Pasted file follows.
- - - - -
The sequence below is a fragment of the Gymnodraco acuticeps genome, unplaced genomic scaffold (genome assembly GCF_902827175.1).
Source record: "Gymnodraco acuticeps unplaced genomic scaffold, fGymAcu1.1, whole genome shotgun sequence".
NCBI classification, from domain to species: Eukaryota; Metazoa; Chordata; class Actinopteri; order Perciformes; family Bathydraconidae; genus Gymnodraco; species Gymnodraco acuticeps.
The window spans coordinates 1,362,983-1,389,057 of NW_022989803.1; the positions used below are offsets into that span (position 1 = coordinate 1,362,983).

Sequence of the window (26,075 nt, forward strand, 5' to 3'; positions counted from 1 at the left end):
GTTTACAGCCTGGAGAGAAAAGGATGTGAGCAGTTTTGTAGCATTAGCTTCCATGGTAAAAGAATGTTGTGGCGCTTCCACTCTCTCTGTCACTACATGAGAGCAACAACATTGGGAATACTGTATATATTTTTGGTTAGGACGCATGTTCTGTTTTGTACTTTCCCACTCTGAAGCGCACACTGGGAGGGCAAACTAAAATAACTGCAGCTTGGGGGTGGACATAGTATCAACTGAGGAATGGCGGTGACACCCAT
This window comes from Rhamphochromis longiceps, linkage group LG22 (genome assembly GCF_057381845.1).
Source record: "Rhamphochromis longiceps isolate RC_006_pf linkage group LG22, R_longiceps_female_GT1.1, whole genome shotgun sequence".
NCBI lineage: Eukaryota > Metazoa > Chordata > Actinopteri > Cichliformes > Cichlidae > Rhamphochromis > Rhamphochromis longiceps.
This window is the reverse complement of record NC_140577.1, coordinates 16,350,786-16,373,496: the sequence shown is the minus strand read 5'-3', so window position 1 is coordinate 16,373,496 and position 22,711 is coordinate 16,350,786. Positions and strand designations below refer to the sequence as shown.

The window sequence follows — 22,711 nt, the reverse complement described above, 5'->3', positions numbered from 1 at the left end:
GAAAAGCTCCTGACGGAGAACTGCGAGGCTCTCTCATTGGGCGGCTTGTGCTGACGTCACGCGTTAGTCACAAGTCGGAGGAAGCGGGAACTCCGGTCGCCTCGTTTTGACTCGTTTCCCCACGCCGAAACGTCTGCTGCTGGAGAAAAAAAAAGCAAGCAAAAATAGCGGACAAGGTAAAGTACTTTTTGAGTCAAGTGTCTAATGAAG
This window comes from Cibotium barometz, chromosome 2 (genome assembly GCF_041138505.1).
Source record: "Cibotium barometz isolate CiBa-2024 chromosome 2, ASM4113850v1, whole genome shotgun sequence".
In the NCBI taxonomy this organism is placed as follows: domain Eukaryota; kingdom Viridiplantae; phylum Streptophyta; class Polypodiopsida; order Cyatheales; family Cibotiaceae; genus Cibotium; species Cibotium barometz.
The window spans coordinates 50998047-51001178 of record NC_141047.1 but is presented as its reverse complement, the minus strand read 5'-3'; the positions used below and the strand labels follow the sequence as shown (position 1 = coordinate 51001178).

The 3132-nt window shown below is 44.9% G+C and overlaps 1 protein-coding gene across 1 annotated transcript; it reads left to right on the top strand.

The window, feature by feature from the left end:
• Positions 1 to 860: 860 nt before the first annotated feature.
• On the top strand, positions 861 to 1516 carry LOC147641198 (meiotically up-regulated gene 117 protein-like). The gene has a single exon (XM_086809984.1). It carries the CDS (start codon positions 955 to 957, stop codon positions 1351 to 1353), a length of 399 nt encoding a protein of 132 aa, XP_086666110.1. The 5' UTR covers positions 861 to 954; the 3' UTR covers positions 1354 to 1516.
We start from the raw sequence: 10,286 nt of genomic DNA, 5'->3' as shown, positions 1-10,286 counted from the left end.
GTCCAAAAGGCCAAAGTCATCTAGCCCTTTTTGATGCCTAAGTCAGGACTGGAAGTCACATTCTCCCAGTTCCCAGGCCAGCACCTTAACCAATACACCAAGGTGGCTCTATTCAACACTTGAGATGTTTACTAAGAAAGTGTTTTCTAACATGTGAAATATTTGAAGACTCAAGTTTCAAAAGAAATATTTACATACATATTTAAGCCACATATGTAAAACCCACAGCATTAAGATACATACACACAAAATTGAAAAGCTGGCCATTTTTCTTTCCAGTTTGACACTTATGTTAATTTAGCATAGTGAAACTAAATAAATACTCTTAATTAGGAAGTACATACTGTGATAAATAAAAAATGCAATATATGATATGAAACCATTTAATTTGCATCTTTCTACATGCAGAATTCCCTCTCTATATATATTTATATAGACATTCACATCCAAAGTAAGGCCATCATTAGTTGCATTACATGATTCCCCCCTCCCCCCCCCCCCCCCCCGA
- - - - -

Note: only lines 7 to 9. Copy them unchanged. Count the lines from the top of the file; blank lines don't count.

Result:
This window comes from Rhamphochromis longiceps, linkage group LG22 (genome assembly GCF_057381845.1).
Source record: "Rhamphochromis longiceps isolate RC_006_pf linkage group LG22, R_longiceps_female_GT1.1, whole genome shotgun sequence".
NCBI lineage: Eukaryota > Metazoa > Chordata > Actinopteri > Cichliformes > Cichlidae > Rhamphochromis > Rhamphochromis longiceps.